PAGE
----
You are on page 1of 5

Theodore Larkin

Professor Rick Rubinson


Sociology of Education
9/10/13
A Nation at Risk: The Crisis in Education
As a U.S. citizen, one can easily be deceived into thinking that our educational
system is top-notch, yielding industrious, thriving individuals as we pave the way in a
progressively scientific world. These false assumptions are not completely unfounded as
the U.S. spends more on education than any other nation and is home to the most
confident students in the world; however, our performance on the global scale is merely
average when compared to other leading nations, making reform a necessity. Educational
movements such as former president Bushs No Child Left Behind project and President
Obamas Race to the Top project have failed to significantly change our educational
statistics. The Waiting for Superman documentary and the commentaries by Robert
Samuelson, George Will, and Etienne LeGrande explain how the future of our education
system needs to motivate all students to learn and experience the eye opening wonders of
the world around them regardless of their ethnicity, parental marriage status, location or
socioeconomic situation.
George Will, a Pulitzer Prize-winning journalist, focuses on the relationship
between African American home life and education in his article published in the
Washington Post: For black children, daunting divides in achievement and family life.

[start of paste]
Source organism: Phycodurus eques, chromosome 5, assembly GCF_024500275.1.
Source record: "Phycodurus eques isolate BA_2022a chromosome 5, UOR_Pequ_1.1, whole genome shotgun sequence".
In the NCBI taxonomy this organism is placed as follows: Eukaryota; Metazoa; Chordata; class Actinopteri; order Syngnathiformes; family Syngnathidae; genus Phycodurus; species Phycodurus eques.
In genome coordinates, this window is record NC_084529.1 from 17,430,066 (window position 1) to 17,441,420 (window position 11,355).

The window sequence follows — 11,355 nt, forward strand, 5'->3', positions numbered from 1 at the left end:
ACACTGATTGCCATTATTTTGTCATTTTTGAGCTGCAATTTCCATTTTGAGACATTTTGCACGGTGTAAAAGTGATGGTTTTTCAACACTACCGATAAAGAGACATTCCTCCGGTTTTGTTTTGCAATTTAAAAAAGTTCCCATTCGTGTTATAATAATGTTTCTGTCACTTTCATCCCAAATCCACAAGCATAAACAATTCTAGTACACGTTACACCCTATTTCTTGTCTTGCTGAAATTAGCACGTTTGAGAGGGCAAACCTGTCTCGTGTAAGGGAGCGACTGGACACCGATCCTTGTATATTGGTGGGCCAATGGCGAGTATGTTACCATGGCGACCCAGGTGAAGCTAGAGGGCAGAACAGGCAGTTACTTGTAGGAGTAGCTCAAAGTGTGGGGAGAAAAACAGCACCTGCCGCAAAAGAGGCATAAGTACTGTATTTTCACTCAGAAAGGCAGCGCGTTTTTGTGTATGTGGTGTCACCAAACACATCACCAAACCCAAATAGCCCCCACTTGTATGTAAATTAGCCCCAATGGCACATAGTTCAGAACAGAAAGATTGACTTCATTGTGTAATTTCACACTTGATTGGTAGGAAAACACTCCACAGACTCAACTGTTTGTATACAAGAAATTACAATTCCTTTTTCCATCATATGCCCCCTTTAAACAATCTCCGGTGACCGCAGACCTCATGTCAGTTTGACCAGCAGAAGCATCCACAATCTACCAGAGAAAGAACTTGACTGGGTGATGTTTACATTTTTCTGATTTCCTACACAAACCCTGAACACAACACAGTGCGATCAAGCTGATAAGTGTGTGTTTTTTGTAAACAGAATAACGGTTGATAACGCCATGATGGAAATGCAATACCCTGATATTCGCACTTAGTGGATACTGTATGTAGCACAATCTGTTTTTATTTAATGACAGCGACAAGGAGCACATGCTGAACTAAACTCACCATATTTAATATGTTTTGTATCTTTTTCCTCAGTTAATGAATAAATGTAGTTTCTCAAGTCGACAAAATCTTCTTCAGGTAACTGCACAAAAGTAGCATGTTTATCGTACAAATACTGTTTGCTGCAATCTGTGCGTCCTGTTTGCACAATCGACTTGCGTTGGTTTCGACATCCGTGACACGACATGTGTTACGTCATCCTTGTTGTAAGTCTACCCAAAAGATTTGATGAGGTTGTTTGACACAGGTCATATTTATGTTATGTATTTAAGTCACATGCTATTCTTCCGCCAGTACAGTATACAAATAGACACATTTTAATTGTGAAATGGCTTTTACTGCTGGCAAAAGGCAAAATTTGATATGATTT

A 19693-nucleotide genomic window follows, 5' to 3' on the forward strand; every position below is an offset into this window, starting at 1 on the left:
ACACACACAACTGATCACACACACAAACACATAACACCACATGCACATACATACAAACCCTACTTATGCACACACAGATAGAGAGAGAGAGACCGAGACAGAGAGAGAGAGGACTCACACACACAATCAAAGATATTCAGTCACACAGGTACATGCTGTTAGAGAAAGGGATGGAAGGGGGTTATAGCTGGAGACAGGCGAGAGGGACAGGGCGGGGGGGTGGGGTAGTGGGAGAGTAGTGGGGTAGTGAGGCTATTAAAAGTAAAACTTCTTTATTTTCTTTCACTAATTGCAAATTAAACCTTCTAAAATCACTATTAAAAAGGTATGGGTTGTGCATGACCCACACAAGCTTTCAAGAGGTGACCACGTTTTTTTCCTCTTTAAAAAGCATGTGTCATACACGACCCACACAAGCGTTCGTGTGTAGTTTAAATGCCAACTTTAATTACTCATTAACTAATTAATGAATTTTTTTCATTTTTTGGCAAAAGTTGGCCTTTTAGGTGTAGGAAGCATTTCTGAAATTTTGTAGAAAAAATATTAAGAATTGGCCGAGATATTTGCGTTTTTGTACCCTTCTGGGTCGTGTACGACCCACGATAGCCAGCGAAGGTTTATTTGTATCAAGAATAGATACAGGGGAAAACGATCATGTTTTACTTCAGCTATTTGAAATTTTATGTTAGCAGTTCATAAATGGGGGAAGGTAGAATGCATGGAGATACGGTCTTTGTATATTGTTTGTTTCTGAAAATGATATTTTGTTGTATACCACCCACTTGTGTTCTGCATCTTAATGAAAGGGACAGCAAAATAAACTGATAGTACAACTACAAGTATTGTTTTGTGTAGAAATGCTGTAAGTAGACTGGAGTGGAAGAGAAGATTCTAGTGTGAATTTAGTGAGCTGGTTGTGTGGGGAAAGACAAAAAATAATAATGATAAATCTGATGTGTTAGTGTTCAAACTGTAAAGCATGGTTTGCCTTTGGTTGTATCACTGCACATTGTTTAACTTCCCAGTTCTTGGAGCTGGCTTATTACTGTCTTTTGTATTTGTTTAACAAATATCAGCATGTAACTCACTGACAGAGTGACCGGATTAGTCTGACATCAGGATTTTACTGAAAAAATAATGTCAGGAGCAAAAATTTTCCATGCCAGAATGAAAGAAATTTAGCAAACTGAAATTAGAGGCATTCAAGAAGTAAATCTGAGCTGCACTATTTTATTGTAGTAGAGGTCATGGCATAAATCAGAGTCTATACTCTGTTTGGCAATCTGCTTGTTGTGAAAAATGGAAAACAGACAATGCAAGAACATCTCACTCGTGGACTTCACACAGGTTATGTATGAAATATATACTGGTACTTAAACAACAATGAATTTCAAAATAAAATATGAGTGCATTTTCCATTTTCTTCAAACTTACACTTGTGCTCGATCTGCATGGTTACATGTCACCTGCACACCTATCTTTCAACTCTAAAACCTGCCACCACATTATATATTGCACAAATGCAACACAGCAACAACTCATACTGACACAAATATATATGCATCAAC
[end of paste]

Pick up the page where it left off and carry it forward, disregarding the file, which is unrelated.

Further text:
One tragic imbroglio mentioned in his article that sets itself apart from other current
American issues is that 70% of African American children are born out of wedlock.

Will goes on to explain that that only 35% of African American children share a home
with two parents, partially describing why, while only 24% of Caucasian 8th graders
watch greater than four hours of television per day, 59% of their black classmates do.
Referencing an article written by Patrick F. Fagan, Will wrote: Out-of-wedlock birth has
been shown to decrease the health of newborns, increase newborns chances of dying,
retard children's cognitive development, decrease educational achievement, decrease job
attainment, increase behavior problems, lower impulse control, warp social development;
and increase the crime rate in a community. Will then goes on to shares a report from
the Educational Testing Service about "The Black-White Achievement Gap: When
Progress Stopped," written by Paul E. Barton and Richard J. Coley. The report states that:
By age 4, the average child in a professional family hears about 20 million more words
than the average child in a working-class family and about 35 million more than the
average child in a welfare family. Will concludes that About 90% of the difference in